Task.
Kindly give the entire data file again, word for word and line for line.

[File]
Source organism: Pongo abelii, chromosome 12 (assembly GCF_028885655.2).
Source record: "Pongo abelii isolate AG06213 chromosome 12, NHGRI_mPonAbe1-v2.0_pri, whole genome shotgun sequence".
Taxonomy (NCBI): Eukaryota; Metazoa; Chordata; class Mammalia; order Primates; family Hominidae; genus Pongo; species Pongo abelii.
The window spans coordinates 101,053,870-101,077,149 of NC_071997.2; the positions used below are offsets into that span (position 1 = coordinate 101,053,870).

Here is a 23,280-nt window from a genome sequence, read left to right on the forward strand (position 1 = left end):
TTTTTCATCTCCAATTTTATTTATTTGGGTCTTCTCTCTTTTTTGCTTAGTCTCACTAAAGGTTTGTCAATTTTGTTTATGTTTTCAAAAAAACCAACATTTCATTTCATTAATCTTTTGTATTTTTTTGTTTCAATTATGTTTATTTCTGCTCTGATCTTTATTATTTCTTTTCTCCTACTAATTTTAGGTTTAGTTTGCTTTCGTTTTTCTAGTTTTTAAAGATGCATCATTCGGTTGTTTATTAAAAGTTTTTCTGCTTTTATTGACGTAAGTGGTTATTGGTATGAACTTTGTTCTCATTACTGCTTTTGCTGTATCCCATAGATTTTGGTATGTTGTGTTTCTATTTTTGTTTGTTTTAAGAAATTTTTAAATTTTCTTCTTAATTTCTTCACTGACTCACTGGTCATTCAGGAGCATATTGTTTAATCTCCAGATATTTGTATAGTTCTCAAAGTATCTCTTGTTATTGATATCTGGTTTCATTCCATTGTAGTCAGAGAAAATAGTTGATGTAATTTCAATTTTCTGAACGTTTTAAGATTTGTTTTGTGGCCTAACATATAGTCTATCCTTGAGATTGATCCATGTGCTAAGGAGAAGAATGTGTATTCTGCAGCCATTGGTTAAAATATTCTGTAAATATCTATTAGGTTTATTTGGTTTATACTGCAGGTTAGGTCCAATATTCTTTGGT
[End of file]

Source organism: Pongo abelii, chromosome 12 (assembly GCF_028885655.2).
Source record: "Pongo abelii isolate AG06213 chromosome 12, NHGRI_mPonAbe1-v2.0_pri, whole genome shotgun sequence".
Taxonomy (NCBI): Eukaryota; Metazoa; Chordata; class Mammalia; order Primates; family Hominidae; genus Pongo; species Pongo abelii.
The window spans coordinates 101,053,870-101,077,149 of NC_071997.2; the positions used below are offsets into that span (position 1 = coordinate 101,053,870).

Here is a 23,280-nt window from a genome sequence, read left to right on the forward strand (position 1 = left end):
TTTTTCATCTCCAATTTTATTTATTTGGGTCTTCTCTCTTTTTTGCTTAGTCTCACTAAAGGTTTGTCAATTTTGTTTATGTTTTCAAAAAAACCAACATTTCATTTCATTAATCTTTTGTATTTTTTTGTTTCAATTATGTTTATTTCTGCTCTGATCTTTATTATTTCTTTTCTCCTACTAATTTTAGGTTTAGTTTGCTTTCGTTTTTCTAGTTTTTAAAGATGCATCATTCGGTTGTTTATTAAAAGTTTTTCTGCTTTTATTGACGTAAGTGGTTATTGGTATGAACTTTGTTCTCATTACTGCTTTTGCTGTATCCCATAGATTTTGGTATGTTGTGTTTCTATTTTTGTTTGTTTTAAGAAATTTTTAAATTTTCTTCTTAATTTCTTCACTGACTCACTGGTCATTCAGGAGCATATTGTTTAATCTCCAGATATTTGTATAGTTCTCAAAGTATCTCTTGTTATTGATATCTGGTTTCATTCCATTGTAGTCAGAGAAAATAGTTGATGTAATTTCAATTTTCTGAACGTTTTAAGATTTGTTTTGTGGCCTAACATATAGTCTATCCTTGAGATTGATCCATGTGCTAAGGAGAAGAATGTGTATTCTGCAGCCATTGGTTAAAATATTCTGTAAATATCTATTAGGTTTATTTGGTTTATACTGCAGGTTAGGTCCAATATTCTTTGGT